Smokers could be made to buy cigarettes with a prescription or at a pharmacy, in an ambitious new plan to wipe out smoking in Australia almost entirely.
Durry-addicts are a dying breed in more ways that one these days as only about 15 per cent of Australians — 2.3 million of us — committing to the habit which causes one in seven of the nation’s deaths.
The Australian government has a goal of reducing smoking prevalence to 10 per cent by 2025, but a new centre at the University of Queensland wants to go further.
It wants to see Australia wean itself off tobacco for good — in what it calls an “Endgame” — and it has now set out a road map over the next five years to achieve it.
The Centre for Research Excellence (CREATE) says one of the key issues it will look at is cigarette supply.
Its Director, Associate Professor Coral Gartner said proposed cigarette reduction supply strategies ranged from reducing the number of tobacco retailers to restricting sales to particular suppliers, such as pharmacies.
Other proposals include ending cigarette sales to everyone born after a certain year and phasing out commercial cigarette sales. That may mean allowing access to ciggies through a doctor’s prescription only.
Other ideas include regulating the content and emissions of tobacco products to make them non-addictive, less palatable, or to remove the most harmful products from the market entirely.
Dr Gartner said the centre would look at all the options on the table and work out what an appropriate endgame target and time frame should be.
“An effective tobacco endgame strategy should accelerate the decline in smoking prevalence while assisting governments, retailers and people who smoke to transition to a smoke-free society,” she said.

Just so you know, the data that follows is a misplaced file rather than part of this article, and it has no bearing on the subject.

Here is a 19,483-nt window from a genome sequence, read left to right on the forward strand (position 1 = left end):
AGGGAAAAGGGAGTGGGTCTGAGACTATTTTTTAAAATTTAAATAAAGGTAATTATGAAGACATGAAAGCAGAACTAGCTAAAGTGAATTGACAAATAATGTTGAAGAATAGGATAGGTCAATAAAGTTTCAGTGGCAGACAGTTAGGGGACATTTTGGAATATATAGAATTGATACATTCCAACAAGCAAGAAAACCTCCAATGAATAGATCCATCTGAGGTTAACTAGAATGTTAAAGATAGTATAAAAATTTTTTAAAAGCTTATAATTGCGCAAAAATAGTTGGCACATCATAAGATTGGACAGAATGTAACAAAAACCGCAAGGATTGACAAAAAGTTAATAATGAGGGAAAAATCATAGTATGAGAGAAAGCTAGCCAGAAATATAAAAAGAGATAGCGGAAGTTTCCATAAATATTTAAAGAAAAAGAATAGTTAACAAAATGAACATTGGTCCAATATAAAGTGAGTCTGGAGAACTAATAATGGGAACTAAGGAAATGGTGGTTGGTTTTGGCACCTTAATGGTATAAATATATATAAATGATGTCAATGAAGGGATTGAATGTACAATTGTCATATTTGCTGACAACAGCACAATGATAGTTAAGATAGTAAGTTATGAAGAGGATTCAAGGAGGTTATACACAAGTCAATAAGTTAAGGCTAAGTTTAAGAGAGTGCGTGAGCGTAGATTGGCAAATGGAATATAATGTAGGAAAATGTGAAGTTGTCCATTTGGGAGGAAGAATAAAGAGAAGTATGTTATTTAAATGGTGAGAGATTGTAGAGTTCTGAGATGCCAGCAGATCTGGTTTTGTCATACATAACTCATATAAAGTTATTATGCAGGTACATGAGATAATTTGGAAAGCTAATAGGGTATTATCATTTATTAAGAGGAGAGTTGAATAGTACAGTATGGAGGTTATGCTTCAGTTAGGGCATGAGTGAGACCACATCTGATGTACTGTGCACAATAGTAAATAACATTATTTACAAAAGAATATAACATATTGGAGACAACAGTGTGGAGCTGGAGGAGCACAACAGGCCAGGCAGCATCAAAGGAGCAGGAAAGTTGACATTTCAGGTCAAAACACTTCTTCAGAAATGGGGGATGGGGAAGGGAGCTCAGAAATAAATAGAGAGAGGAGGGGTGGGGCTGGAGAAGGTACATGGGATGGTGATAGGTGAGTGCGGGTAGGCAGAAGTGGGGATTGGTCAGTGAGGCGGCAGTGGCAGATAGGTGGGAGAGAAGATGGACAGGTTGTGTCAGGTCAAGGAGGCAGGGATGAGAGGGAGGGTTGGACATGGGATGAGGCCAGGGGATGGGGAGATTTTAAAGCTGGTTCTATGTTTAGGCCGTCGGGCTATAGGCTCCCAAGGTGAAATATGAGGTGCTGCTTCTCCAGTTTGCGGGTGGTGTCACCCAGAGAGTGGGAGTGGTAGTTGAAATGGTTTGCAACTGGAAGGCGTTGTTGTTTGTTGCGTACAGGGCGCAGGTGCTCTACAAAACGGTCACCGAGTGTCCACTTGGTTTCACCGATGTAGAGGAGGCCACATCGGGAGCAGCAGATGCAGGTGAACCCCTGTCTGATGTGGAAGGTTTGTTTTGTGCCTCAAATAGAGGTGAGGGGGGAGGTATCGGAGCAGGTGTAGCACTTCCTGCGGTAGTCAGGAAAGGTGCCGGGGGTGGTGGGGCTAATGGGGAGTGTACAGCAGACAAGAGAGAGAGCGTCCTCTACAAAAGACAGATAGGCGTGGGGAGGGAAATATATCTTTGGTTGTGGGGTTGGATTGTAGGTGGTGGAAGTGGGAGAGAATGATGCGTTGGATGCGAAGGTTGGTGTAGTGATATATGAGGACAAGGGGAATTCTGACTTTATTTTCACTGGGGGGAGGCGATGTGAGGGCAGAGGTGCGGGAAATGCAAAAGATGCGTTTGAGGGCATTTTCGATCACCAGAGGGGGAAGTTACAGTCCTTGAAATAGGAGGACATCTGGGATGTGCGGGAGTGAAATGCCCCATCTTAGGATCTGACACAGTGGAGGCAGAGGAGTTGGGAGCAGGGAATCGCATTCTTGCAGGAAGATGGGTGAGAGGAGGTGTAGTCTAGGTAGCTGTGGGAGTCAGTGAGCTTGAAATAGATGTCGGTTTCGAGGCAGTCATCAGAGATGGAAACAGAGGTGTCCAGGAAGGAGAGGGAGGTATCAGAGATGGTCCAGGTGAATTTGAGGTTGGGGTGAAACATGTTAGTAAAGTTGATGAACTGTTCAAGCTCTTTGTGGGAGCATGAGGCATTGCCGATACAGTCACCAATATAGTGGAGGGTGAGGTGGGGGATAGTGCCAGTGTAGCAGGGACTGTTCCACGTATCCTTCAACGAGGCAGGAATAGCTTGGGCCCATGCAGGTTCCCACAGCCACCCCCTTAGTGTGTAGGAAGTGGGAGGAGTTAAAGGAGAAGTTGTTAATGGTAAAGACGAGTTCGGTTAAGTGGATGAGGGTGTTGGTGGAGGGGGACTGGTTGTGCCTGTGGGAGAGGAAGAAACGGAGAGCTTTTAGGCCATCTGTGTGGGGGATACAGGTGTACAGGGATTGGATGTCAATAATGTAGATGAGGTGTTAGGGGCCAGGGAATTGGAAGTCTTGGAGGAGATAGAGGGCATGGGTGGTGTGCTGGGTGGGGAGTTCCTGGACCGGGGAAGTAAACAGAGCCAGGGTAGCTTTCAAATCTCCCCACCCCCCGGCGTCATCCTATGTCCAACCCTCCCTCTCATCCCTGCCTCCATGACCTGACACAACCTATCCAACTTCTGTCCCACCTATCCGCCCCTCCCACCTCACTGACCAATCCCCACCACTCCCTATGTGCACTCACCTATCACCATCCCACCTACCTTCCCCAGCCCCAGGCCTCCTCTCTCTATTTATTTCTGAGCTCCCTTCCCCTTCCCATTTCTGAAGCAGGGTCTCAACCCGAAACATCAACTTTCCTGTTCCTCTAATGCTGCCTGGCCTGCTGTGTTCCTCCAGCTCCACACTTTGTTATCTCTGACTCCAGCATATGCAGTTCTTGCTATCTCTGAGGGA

“Australia’s smoking prevalence is just under 15 per cent, but we will need a well-designed endgame strategy if we are to achieve close to zero smoking.”
She said that the ambitious suggestions may have “unintended impacts” on Australia’s shops and illicit tobacco trade.
“However, evidence suggests the potential adverse impacts of other tobacco control strategies have been exaggerated, such as speculation about increased black-market sales in response to plain packaging,” she wrote in an article for InSight.
“Similarly, evidence suggests many of the anticipated adverse impacts from endgame strategies are overstated, such as reductions in footfall and retail traffic if general retailers can no longer sell tobacco.
“Furthermore, an increase in illicit trade may be tolerable if the overall net smoking prevalence is much lower, even with an illicit market.”
While smoking prevalence is declining in Australia, progress is slow, with an average fall of only 0.4 per cent per year since 2010.
CREATE, which involves researchers throughout Australia, New Zealand and Canada, aims to speed that decline up.
Dr Gartner said Australia has already led the world in its anti-smoking measures.
“Australia was the first country to mandate plain packaging for tobacco products, now in place or being implemented in 17 other countries,” she said. “Similarly, Australia and New Zealand are at the forefront of tobacco tax policy, with cigarette prices among the world’s highest due to a series of substantial tobacco tax increases in both countries.
“While Australia has done well, additional approaches and innovations are needed if we are to achieve an equitable tobacco endgame.”
CREATE is funded by $2.5 million from the National Health and Medical Research Centre and $500,000 from UQ.